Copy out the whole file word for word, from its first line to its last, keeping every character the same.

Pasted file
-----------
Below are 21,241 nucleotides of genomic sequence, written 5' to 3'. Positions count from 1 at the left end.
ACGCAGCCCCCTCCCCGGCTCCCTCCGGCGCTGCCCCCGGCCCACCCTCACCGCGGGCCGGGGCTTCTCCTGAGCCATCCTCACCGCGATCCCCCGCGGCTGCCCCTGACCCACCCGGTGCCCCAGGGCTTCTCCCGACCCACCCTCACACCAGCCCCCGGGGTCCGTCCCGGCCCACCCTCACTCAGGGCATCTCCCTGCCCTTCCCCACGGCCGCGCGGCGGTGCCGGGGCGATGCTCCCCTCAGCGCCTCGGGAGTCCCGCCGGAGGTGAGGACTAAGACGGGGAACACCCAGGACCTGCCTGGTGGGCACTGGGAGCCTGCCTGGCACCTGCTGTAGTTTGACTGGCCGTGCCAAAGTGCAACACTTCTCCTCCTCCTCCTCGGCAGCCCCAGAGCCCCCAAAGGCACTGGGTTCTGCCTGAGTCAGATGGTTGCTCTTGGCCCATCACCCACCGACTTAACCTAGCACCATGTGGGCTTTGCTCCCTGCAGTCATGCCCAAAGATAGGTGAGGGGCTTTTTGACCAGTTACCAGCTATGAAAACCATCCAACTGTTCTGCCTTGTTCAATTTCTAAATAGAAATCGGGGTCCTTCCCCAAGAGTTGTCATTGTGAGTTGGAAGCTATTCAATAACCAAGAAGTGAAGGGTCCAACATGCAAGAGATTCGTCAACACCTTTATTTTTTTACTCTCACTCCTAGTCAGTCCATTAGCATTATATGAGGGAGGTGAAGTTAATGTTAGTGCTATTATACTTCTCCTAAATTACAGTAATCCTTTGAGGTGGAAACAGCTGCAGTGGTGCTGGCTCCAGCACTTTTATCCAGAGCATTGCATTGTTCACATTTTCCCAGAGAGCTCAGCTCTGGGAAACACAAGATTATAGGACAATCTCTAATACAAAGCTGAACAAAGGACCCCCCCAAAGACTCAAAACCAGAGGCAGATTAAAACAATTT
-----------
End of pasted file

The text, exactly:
Below are 21,241 nucleotides of genomic sequence, written 5' to 3'. Positions count from 1 at the left end.
ACGCAGCCCCCTCCCCGGCTCCCTCCGGCGCTGCCCCCGGCCCACCCTCACCGCGGGCCGGGGCTTCTCCTGAGCCATCCTCACCGCGATCCCCCGCGGCTGCCCCTGACCCACCCGGTGCCCCAGGGCTTCTCCCGACCCACCCTCACACCAGCCCCCGGGGTCCGTCCCGGCCCACCCTCACTCAGGGCATCTCCCTGCCCTTCCCCACGGCCGCGCGGCGGTGCCGGGGCGATGCTCCCCTCAGCGCCTCGGGAGTCCCGCCGGAGGTGAGGACTAAGACGGGGAACACCCAGGACCTGCCTGGTGGGCACTGGGAGCCTGCCTGGCACCTGCTGTAGTTTGACTGGCCGTGCCAAAGTGCAACACTTCTCCTCCTCCTCCTCGGCAGCCCCAGAGCCCCCAAAGGCACTGGGTTCTGCCTGAGTCAGATGGTTGCTCTTGGCCCATCACCCACCGACTTAACCTAGCACCATGTGGGCTTTGCTCCCTGCAGTCATGCCCAAAGATAGGTGAGGGGCTTTTTGACCAGTTACCAGCTATGAAAACCATCCAACTGTTCTGCCTTGTTCAATTTCTAAATAGAAATCGGGGTCCTTCCCCAAGAGTTGTCATTGTGAGTTGGAAGCTATTCAATAACCAAGAAGTGAAGGGTCCAACATGCAAGAGATTCGTCAACACCTTTATTTTTTTACTCTCACTCCTAGTCAGTCCATTAGCATTATATGAGGGAGGTGAAGTTAATGTTAGTGCTATTATACTTCTCCTAAATTACAGTAATCCTTTGAGGTGGAAACAGCTGCAGTGGTGCTGGCTCCAGCACTTTTATCCAGAGCATTGCATTGTTCACATTTTCCCAGAGAGCTCAGCTCTGGGAAACACAAGATTATAGGACAATCTCTAATACAAAGCTGAACAAAGGACCCCCCCAAAGACTCAAAACCAGAGGCAGATTAAAACAATTT